Source: Science Meets Food

By Emanueli Backes

Who doesn’t like colorful, tasty food? I do and I bet you do too! I would also venture to say that an attractive color is a major deciding factor for whether you choose one product instead of another on the supermarket shelves. Despite its appetizing look, colorful food is often made with synthetic dyes, some of which might lead to doubts about its safety1-3. However, while more studies are required to better understand this suspicion, you should not worry or stop eating delicious foods. With the increase of naturally derived ingredients on food labels, scientists have been searching for natural pigments that not only satisfy a “natural” label claim but may also help reduce food waste and make colorful food even healthier. Yes, we may be able to kill two birds with one stone!

Fortunately for the lovers of colorful food and thanks to the hard work of researchers, many natural sources (such as flowers, vegetables, and fruits) have been used to obtain natural colorful extracts. Compared to these expensive natural sources, a cheaper solution has gained more attention in recent years. Obtaining natural colorants from plant waste products is also possible. No, you are not misunderstanding. Imagine using waste as an intelligent, eco-friendly, and safe alternative for natural pigments. Amazing, right?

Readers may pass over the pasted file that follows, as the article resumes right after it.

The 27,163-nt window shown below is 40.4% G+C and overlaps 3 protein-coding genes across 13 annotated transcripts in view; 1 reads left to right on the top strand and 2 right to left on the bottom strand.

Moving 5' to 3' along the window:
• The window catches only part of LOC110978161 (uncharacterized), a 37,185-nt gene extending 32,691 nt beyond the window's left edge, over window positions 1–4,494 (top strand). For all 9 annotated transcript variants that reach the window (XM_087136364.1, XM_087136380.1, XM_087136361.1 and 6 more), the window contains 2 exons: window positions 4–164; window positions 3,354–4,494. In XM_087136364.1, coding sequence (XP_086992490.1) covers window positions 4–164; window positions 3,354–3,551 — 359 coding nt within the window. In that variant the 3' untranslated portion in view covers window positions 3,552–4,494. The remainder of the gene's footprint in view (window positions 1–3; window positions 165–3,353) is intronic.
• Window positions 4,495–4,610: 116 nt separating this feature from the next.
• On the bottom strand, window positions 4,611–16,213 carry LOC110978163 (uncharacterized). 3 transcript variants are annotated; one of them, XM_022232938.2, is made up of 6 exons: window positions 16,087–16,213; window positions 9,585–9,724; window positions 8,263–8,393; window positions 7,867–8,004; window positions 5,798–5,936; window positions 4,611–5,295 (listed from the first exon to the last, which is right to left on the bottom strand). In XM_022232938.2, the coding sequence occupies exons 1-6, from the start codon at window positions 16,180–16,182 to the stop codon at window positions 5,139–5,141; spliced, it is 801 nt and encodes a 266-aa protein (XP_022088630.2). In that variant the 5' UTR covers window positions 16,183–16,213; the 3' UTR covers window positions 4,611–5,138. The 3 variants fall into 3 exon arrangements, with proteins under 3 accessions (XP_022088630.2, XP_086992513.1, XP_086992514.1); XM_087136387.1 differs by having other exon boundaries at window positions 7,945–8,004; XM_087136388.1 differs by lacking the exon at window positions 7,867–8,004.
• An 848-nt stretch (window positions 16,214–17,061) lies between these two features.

Almost 1.3 billion tons of food waste are produced per year. That’s a lot of residue. 50% of this waste is from fruits, vegetables, and root crops; all of which are rich sources of different colorant compounds4. The largest fraction of this waste derives from the food industry, who could highly benefit from the reuse of their very own waste. This would limit excess money spent on waste treatment and disposal, by creating a rentable utility for this residues. The production of natural pigments from agro-waste appears to be a good solution for consumer health, business, and the environment.

Nature can provide all kinds of color. While carotenoids are responsible for the yellow and orange colors of carrots, oranges, and mangoes, chlorophyll is a pervasive green pigment present in plant leaves. Additionally, anthocyanins represent the largest group of water-soluble pigments in plants, who’s color varies from red to purple, or blue depending on the pH level of the media. These compounds are commonly found in grape and wine industry by-products. All of these natural pigments have a huge potential as food colorants5,6.